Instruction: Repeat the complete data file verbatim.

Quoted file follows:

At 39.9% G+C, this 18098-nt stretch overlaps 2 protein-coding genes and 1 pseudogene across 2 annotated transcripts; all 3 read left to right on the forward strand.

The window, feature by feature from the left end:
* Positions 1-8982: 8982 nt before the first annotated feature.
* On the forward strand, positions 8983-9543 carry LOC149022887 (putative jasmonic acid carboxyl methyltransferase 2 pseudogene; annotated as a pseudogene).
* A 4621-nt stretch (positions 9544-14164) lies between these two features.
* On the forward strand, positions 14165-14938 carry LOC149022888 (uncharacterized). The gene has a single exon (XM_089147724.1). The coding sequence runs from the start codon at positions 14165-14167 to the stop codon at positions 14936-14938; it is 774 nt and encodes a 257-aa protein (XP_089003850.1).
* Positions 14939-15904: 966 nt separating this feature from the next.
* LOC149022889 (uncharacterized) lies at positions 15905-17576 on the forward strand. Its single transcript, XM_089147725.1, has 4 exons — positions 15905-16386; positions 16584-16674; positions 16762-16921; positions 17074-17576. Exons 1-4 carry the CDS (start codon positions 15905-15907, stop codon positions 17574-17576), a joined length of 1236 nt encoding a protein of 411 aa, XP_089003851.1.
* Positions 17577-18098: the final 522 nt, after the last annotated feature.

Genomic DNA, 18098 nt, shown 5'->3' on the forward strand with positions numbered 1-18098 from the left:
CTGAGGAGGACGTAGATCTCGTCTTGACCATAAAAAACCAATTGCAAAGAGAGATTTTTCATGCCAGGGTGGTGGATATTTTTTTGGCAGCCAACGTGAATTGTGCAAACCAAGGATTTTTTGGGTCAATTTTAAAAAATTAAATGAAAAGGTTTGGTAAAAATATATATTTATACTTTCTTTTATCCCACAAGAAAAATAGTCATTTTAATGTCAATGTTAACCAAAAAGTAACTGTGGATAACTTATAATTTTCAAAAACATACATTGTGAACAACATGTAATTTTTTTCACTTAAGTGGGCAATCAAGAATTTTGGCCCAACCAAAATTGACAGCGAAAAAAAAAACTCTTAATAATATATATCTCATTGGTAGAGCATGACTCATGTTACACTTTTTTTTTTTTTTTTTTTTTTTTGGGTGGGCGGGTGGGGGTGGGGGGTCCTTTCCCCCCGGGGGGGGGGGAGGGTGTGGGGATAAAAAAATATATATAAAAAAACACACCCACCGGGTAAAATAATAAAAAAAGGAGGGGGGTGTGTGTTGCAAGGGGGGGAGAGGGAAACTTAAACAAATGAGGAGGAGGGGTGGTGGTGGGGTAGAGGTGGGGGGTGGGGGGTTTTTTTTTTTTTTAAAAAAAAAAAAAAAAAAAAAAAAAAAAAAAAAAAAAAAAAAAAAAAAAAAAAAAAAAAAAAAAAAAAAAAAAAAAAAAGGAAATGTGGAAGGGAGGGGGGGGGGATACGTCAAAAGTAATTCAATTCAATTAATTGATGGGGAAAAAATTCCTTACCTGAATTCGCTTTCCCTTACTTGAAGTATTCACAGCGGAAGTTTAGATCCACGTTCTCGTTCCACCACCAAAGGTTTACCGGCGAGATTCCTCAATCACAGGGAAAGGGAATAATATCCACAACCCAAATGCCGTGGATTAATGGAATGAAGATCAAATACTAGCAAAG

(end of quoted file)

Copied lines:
At 39.9% G+C, this 18098-nt stretch overlaps 2 protein-coding genes and 1 pseudogene across 2 annotated transcripts; all 3 read left to right on the forward strand.

The window, feature by feature from the left end:
* Positions 1-8982: 8982 nt before the first annotated feature.
* On the forward strand, positions 8983-9543 carry LOC149022887 (putative jasmonic acid carboxyl methyltransferase 2 pseudogene; annotated as a pseudogene).
* A 4621-nt stretch (positions 9544-14164) lies between these two features.
* On the forward strand, positions 14165-14938 carry LOC149022888 (uncharacterized). The gene has a single exon (XM_089147724.1). The coding sequence runs from the start codon at positions 14165-14167 to the stop codon at positions 14936-14938; it is 774 nt and encodes a 257-aa protein (XP_089003850.1).
* Positions 14939-15904: 966 nt separating this feature from the next.
* LOC149022889 (uncharacterized) lies at positions 15905-17576 on the forward strand. Its single transcript, XM_089147725.1, has 4 exons — positions 15905-16386; positions 16584-16674; positions 16762-16921; positions 17074-17576. Exons 1-4 carry the CDS (start codon positions 15905-15907, stop codon positions 17574-17576), a joined length of 1236 nt encoding a protein of 411 aa, XP_089003851.1.
* Positions 17577-18098: the final 522 nt, after the last annotated feature.

Genomic DNA, 18098 nt, shown 5'->3' on the forward strand with positions numbered 1-18098 from the left:
CTGAGGAGGACGTAGATCTCGTCTTGACCATAAAAAACCAATTGCAAAGAGAGATTTTTCATGCCAGGGTGGTGGATATTTTTTTGGCAGCCAACGTGAATTGTGCAAACCAAGGATTTTTTGGGTCAATTTTAAAAAATTAAATGAAAAGGTTTGGTAAAAATATATATTTATACTTTCTTTTATCCCACAAGAAAAATAGTCATTTTAATGTCAATGTTAACCAAAAAGTAACTGTGGATAACTTATAATTTTCAAAAACATACATTGTGAACAACATGTAATTTTTTTCACTTAAGTGGGCAATCAAGAATTTTGGCCCAACCAAAATTGACAGCGAAAAAAAAAACTCTTAATAATATATATCTCATTGGTAGAGCATGACTCATGTTACACTTTTTTTTTTTTTTTTTTTTTTTTGGGTGGGCGGGTGGGGGTGGGGGGTCCTTTCCCCCCGGGGGGGGGGGAGGGTGTGGGGATAAAAAAATATATATAAAAAAACACACCCACCGGGTAAAATAATAAAAAAAGGAGGGGGGTGTGTGTTGCAAGGGGGGGAGAGGGAAACTTAAACAAATGAGGAGGAGGGGTGGTGGTGGGGTAGAGGTGGGGGGTGGGGGGTTTTTTTTTTTTTTAAAAAAAAAAAAAAAAAAAAAAAAAAAAAAAAAAAAAAAAAAAAAAAAAAAAAAAAAAAAAAAAAAAAAAAAAAAAAAAGGAAATGTGGAAGGGAGGGGGGGGGGATACGTCAAAAGTAATTCAATTCAATTAATTGATGGGGAAAAAATTCCTTACCTGAATTCGCTTTCCCTTACTTGAAGTATTCACAGCGGAAGTTTAGATCCACGTTCTCGTTCCACCACCAAAGGTTTACCGGCGAGATTCCTCAATCACAGGGAAAGGGAATAATATCCACAACCCAAATGCCGTGGATTAATGGAATGAAGATCAAATACTAGCAAAG